Amid COVID-19 hardships, Pamplin Media Group investigates state Latino education gap


Published Jan. 12, 2021 | Updated June 13, 2021

By Joe LananeLMA Contributor

The pandemic proved to be a perfect time for Oregon-based Pamplin Media Group to dust off a long-anticipated but never-executed investigative project. The community newspaper chain compiled state data confirming education achievement gaps between Latino and white students, and received an investigative reporting stipend from Local Media Foundation to continue their work.

“It was always a project to do next month,” Pamplin Media Group Executive Editor John Schrag said. “I just never made it a priority. When COVID hit, I said, ‘Let’s reach for the stars.’”

Schrag

Pamplin Media Group consists of about two dozen publications mostly in the Portland area, totaling eight newsrooms across six counties. The group includes legacy newspapers, such as the 170-year-old Central Oregonian and the Portland Tribune, which debuted in 1991. While most were founded as print operations, every Pamplin newspaper has embraced the business’s digital side, Schrag said.

The community newspaper chain used a $5,000 Local Media Foundation investigative reporting stipend and other financial relief from industry sources to fund the reporting. The goal is to confirm disparities in Oregon’s high school graduation rates and achievement levels for Latinos and identify school districts working to address the issue.

“We have long wanted to look at what’s causing that gap and also what’s working,” he said. “Let’s find out in Oregon what the successful responses have been and then let’s look outside of Oregon.”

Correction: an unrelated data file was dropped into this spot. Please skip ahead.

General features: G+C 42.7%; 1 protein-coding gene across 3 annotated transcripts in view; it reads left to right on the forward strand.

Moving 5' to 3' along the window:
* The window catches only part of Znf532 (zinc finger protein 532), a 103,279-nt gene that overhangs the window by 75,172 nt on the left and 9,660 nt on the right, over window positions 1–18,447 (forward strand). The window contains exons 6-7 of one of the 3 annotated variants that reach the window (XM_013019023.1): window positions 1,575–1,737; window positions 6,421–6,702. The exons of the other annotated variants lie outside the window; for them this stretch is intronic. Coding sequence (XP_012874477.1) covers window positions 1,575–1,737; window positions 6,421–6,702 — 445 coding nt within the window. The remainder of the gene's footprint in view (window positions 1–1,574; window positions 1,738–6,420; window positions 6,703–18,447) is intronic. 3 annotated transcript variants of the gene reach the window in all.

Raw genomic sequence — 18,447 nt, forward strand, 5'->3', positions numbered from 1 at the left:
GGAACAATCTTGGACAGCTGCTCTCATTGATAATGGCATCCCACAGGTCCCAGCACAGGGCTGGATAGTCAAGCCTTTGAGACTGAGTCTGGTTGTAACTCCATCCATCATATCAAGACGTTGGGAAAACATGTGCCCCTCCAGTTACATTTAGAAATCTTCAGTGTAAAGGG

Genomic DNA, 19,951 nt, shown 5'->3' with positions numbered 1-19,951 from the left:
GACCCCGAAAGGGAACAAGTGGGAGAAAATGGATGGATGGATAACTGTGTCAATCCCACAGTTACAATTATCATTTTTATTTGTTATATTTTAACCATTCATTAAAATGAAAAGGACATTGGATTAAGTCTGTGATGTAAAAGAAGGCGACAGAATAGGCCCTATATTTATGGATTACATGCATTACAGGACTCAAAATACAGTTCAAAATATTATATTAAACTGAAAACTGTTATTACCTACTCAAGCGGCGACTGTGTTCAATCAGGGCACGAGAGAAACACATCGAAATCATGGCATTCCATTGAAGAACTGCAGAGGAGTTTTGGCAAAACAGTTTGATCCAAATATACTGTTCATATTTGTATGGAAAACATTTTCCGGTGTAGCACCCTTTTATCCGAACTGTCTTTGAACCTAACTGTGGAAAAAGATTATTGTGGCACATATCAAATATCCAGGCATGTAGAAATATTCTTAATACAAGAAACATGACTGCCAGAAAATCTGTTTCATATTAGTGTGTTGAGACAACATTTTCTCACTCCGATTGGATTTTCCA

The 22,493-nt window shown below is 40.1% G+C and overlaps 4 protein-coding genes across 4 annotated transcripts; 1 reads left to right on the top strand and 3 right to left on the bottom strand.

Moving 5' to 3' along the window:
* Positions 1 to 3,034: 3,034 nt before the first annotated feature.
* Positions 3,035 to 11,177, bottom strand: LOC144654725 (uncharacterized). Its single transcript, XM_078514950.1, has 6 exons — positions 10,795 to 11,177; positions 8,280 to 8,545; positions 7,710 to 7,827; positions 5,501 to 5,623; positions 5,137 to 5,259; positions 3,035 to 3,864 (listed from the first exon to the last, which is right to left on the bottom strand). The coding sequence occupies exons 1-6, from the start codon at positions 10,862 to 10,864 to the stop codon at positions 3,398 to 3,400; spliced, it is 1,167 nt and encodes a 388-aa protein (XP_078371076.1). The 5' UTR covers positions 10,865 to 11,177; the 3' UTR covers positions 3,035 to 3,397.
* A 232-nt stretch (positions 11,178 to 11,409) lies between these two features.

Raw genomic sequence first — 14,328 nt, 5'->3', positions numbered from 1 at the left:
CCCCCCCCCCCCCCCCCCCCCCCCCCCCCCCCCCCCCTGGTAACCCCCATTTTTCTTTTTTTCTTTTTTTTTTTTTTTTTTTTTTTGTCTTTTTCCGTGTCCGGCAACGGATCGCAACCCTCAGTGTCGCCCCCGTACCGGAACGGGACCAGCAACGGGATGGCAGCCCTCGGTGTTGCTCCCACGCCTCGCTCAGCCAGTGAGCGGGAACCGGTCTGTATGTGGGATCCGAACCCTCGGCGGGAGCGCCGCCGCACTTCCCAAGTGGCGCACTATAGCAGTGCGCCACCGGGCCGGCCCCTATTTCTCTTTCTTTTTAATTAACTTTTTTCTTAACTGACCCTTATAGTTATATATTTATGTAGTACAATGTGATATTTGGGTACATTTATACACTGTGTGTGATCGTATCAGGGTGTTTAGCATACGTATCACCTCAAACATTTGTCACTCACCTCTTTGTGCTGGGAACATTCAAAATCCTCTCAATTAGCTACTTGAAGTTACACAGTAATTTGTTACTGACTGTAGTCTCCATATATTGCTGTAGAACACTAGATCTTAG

In early June 2021, Pamplin published the first stories in its education package, The Long Division, with fewer than 100 words in print, and more than 20,000 words online. A dedicated, separate no-paywall, ad-free site features more than a dozen original stories and links to others published earlier.

Schrag said they will roll out some of the stories in print over the rest of the summer and update the site with more content, including two solutions-focused stories: One on transgender students’ online learning experience and another on how Colorado has found a way to diversify its enrollment in online charter schools.

The in-depth, collaborative effort came when Pamplin Media Group was reeling from the pandemic. The company laid off some employees and changed the rest to part-time status until advertisement revenue improves, so the LMA reporting stipend was particularly timely — especially as funding from other industry sources was starting to run out.

“For a company like us, that was the bridge we needed,” Schrag said. “In the grand scheme of things, these grants aren’t huge but they hit a really important sweet spot that encourages good work.”

The LMA investigative stipend helped Pamplin Media Group produce reports based on attendance and pass-fail data that’s already been compiled. Schrag was even able to offer more hours to a bilingual staff reporter to analyze the data.

Oregon’s public K-12 school system has not served families of color and low-income families as well as it has served white and higher-income families, and the coronavirus pandemic of 2020-21 worsened the problem.

The data-hunting process also helped identify districts that instituted innovative ideas to overcome the problem, including night classes for Latino students who work during the day to support their families.

“It’s not just a bunch of bad-news statistics,” Schrag said.

The effort is also helping Pamplin Media Group solicit reader donations for a Spanish-language podcast, which serves as an extension of the investigative project. In total, Pamplin Media Group raised nearly $70,000 in reader donations this year, representing a new revenue stream for the newspaper group that also sells subscriptions.

The readers aren’t the only ones to benefit. Schrag knows how important this project is to the reporter’s overall morale assigned to analyze the data and the editor who oversees the reporter’s work for this project.

“Our reporters feel like they’re at the center of this business model, which hasn’t always been the case,” Schrag said. “It [was] nice to tell a success story as we [came] to the end of the year.”


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